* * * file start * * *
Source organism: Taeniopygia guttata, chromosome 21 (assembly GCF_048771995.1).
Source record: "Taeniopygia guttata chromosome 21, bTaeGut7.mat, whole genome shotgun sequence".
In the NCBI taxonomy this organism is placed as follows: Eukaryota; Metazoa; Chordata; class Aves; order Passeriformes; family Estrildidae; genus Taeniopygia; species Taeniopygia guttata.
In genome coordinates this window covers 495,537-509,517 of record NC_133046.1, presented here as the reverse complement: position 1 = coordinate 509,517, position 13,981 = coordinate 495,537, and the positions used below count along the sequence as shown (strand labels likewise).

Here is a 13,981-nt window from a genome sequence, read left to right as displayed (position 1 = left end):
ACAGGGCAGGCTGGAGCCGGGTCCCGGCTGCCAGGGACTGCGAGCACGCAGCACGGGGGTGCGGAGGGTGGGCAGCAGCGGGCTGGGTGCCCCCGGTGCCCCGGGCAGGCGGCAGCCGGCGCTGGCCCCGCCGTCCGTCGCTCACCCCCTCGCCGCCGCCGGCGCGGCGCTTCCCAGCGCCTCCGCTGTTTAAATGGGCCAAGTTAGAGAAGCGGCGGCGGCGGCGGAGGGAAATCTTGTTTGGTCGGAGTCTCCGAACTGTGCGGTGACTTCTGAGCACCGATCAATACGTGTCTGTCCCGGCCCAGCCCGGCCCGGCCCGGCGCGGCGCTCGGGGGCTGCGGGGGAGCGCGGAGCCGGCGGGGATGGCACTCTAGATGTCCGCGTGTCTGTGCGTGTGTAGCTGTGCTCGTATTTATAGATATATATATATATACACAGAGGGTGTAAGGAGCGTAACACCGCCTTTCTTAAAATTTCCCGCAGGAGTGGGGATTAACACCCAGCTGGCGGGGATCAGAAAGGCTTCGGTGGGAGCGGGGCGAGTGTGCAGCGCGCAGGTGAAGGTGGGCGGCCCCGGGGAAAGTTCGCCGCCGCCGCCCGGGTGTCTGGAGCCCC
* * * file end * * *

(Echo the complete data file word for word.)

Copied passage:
Source organism: Taeniopygia guttata, chromosome 21 (assembly GCF_048771995.1).
Source record: "Taeniopygia guttata chromosome 21, bTaeGut7.mat, whole genome shotgun sequence".
In the NCBI taxonomy this organism is placed as follows: Eukaryota; Metazoa; Chordata; class Aves; order Passeriformes; family Estrildidae; genus Taeniopygia; species Taeniopygia guttata.
In genome coordinates this window covers 495,537-509,517 of record NC_133046.1, presented here as the reverse complement: position 1 = coordinate 509,517, position 13,981 = coordinate 495,537, and the positions used below count along the sequence as shown (strand labels likewise).

Here is a 13,981-nt window from a genome sequence, read left to right as displayed (position 1 = left end):
ACAGGGCAGGCTGGAGCCGGGTCCCGGCTGCCAGGGACTGCGAGCACGCAGCACGGGGGTGCGGAGGGTGGGCAGCAGCGGGCTGGGTGCCCCCGGTGCCCCGGGCAGGCGGCAGCCGGCGCTGGCCCCGCCGTCCGTCGCTCACCCCCTCGCCGCCGCCGGCGCGGCGCTTCCCAGCGCCTCCGCTGTTTAAATGGGCCAAGTTAGAGAAGCGGCGGCGGCGGCGGAGGGAAATCTTGTTTGGTCGGAGTCTCCGAACTGTGCGGTGACTTCTGAGCACCGATCAATACGTGTCTGTCCCGGCCCAGCCCGGCCCGGCCCGGCGCGGCGCTCGGGGGCTGCGGGGGAGCGCGGAGCCGGCGGGGATGGCACTCTAGATGTCCGCGTGTCTGTGCGTGTGTAGCTGTGCTCGTATTTATAGATATATATATATATACACAGAGGGTGTAAGGAGCGTAACACCGCCTTTCTTAAAATTTCCCGCAGGAGTGGGGATTAACACCCAGCTGGCGGGGATCAGAAAGGCTTCGGTGGGAGCGGGGCGAGTGTGCAGCGCGCAGGTGAAGGTGGGCGGCCCCGGGGAAAGTTCGCCGCCGCCGCCCGGGTGTCTGGAGCCCC